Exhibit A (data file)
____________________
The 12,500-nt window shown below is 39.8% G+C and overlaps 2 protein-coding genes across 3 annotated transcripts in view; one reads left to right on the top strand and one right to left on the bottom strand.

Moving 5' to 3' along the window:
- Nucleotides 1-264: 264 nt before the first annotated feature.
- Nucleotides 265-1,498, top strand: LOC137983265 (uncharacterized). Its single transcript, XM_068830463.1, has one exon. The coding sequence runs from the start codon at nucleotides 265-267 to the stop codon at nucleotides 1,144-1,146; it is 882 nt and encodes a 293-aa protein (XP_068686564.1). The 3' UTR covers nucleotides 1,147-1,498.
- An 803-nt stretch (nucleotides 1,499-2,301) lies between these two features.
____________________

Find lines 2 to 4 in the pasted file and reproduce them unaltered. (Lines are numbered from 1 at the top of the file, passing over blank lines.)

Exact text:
Moving 5' to 3' along the window:
- Nucleotides 1-264: 264 nt before the first annotated feature.
- Nucleotides 265-1,498, top strand: LOC137983265 (uncharacterized). Its single transcript, XM_068830463.1, has one exon. The coding sequence runs from the start codon at nucleotides 265-267 to the stop codon at nucleotides 1,144-1,146; it is 882 nt and encodes a 293-aa protein (XP_068686564.1). The 3' UTR covers nucleotides 1,147-1,498.